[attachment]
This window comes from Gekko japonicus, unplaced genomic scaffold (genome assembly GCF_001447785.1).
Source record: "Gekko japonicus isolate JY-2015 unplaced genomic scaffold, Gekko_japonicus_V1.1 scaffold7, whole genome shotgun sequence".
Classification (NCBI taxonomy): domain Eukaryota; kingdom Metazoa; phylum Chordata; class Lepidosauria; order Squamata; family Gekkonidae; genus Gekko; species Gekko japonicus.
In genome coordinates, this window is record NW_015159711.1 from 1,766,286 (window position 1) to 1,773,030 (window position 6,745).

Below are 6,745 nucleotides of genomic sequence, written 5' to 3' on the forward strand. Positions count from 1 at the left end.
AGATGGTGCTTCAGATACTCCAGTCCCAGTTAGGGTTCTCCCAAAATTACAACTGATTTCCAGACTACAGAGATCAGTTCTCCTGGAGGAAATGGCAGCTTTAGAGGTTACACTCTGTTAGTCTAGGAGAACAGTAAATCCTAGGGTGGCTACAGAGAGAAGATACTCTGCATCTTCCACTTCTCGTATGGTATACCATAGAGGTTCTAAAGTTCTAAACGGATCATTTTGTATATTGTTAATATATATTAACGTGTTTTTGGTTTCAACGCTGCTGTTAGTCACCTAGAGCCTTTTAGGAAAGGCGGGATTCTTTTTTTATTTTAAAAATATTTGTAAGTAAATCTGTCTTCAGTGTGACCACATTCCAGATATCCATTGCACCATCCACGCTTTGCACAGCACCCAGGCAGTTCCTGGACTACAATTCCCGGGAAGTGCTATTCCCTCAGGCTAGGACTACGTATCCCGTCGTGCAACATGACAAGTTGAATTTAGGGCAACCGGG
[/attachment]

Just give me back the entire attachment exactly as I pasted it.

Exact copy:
This window comes from Gekko japonicus, unplaced genomic scaffold (genome assembly GCF_001447785.1).
Source record: "Gekko japonicus isolate JY-2015 unplaced genomic scaffold, Gekko_japonicus_V1.1 scaffold7, whole genome shotgun sequence".
Classification (NCBI taxonomy): domain Eukaryota; kingdom Metazoa; phylum Chordata; class Lepidosauria; order Squamata; family Gekkonidae; genus Gekko; species Gekko japonicus.
In genome coordinates, this window is record NW_015159711.1 from 1,766,286 (window position 1) to 1,773,030 (window position 6,745).

Below are 6,745 nucleotides of genomic sequence, written 5' to 3' on the forward strand. Positions count from 1 at the left end.
AGATGGTGCTTCAGATACTCCAGTCCCAGTTAGGGTTCTCCCAAAATTACAACTGATTTCCAGACTACAGAGATCAGTTCTCCTGGAGGAAATGGCAGCTTTAGAGGTTACACTCTGTTAGTCTAGGAGAACAGTAAATCCTAGGGTGGCTACAGAGAGAAGATACTCTGCATCTTCCACTTCTCGTATGGTATACCATAGAGGTTCTAAAGTTCTAAACGGATCATTTTGTATATTGTTAATATATATTAACGTGTTTTTGGTTTCAACGCTGCTGTTAGTCACCTAGAGCCTTTTAGGAAAGGCGGGATTCTTTTTTTATTTTAAAAATATTTGTAAGTAAATCTGTCTTCAGTGTGACCACATTCCAGATATCCATTGCACCATCCACGCTTTGCACAGCACCCAGGCAGTTCCTGGACTACAATTCCCGGGAAGTGCTATTCCCTCAGGCTAGGACTACGTATCCCGTCGTGCAACATGACAAGTTGAATTTAGGGCAACCGGG